Presentation on theme: "Assessment by Design Hazlet Township Public Schools Professional Development Day October 11, 2010."— Presentation transcript:
Assessment by Design Hazlet Township Public Schools Professional Development Day October 11, 2010
Workshop Objectives Big Ideas: UbD, Assessments Essential Questions: How does Understanding by Design influence curriculum, teaching, and assessment? What are authentic assessments? What is the importance of common assessments?
“To understand…is to see [meaning] in its relations to other things, to note how it functions, what consequences flow from it…Acquiring information can never develop the power of judgment.” John Dewey (How We Think, 1910)
Understanding by Design Goals 1. Genuine understanding/higher order thinking skills 2. Transfer and meaning, not coverage 3. Working in stages (3) 4. Reflection and Review
Compare Plan Models Traditional Sample Focused on activities Largely knowledge and skills-based Assessments at end, traditional Q&As UbD Model Sample Assessments at outset, based on meaning, evidence-based Balance of skills, knowledge and understandings Activities all focused on achievement of goals
Understanding by Design Methodology Stage 1: Desired Results What long term transfer goals are targeted? What meanings should student make in order to arrive at important understandings? What essential questions will students explore? What knowledge and skill will students acquire? What established goals/standards are targeted? Wiggins & McTighe, 2010
Understanding by Design Methodology Stage 2: Evidence What performance and products will reveal evidence of meaning-making and transfer? By what criteria will performance be assessed, in light of Stage 1 desired results? What additional evidence will be collected for all desired results? Is evidence aligned among the stages? Wiggins & McTighe, 2010
Understanding by Design Methodology Stage 3: Learning Plan What activities, experiences and lesson will lead to achievement of the desired results and success at the assessments? How will the learning plan help students with acquisition, meaning making and transfer? How will the unit be sequenced and differentiated to optimize achievement for all learners? Wiggins & McTighe, 2010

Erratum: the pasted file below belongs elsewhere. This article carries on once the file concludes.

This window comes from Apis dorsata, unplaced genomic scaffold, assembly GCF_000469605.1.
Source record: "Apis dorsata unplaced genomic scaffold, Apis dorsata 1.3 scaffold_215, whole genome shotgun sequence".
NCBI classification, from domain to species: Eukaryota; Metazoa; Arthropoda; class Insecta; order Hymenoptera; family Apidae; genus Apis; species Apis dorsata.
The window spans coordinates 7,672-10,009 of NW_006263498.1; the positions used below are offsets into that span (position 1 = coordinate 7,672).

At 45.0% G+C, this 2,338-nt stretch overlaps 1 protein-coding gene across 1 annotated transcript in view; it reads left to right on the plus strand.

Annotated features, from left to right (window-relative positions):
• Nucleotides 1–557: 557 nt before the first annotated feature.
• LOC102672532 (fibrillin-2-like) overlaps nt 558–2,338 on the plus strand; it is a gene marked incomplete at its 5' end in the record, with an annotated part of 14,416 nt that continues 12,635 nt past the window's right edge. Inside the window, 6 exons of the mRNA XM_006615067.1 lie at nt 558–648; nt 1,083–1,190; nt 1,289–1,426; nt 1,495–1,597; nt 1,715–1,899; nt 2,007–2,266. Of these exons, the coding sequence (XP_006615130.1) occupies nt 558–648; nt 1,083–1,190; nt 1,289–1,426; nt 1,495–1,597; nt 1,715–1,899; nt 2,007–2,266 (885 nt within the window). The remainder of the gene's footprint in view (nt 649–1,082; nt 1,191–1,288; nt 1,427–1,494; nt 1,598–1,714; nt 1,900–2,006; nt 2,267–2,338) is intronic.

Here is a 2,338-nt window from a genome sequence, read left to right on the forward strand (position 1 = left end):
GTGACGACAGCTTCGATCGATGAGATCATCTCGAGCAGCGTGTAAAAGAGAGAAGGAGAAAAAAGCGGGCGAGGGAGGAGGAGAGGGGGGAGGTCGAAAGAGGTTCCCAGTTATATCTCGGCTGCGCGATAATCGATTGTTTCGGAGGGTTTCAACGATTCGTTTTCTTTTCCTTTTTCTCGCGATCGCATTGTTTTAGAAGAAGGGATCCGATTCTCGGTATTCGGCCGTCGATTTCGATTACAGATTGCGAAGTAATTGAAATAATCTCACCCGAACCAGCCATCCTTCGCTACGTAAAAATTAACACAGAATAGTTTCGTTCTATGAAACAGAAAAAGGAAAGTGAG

Understanding by Design Sequence 1. Identify Big Ideas (Goals) 2. Assessments=Desired Results 3. Essential Questions 4. Skills, knowledge and understanding 5. Develop Learning Plan Exercise: Differentiate among S, K, and U.
FAQ Aren’t skills and knowledge as important as understanding?
Focus on Assessment Why do we assess students?
Focus on Assessment How do we assess students?
Why common assessments? Focus on Assessment
Authentic Assessments Authentic (adj) defined: 1. Worthy of acceptance 2. Conforming to an original so as to produce essential features; not false. 3. True to one’s personality, spirit or character Mirriam-Webster Dictionary 2010
Authentic Assessments A form of assessment in which students are asked to perform real-world tasks that demonstrate meaningful application of essential knowledge and skills -- Jon Mueller A form of assessment in which students are asked to perform real-world tasks that demonstrate meaningful application of essential knowledge and skills -- Jon Mueller "...Engaging and worthy problems or questions of importance, in which students must use knowledge to fashion performances effectively and creatively. The tasks are either replicas of or analogous to the kinds of problems faced by adult citizens and consumers or professionals in the field." -- Grant Wiggins "...Engaging and worthy problems or questions of importance, in which students must use knowledge to fashion performances effectively and creatively. The tasks are either replicas of or analogous to the kinds of problems faced by adult citizens and consumers or professionals in the field." -- Grant Wiggins (1993). "Performance assessments call upon the examinee to demonstrate specific skills and competencies, that is, to apply the skills and knowledge they have mastered." -- Richard J. Stiggins "Performance assessments call upon the examinee to demonstrate specific skills and competencies, that is, to apply the skills and knowledge they have mastered." -- Richard J. Stiggins (2000).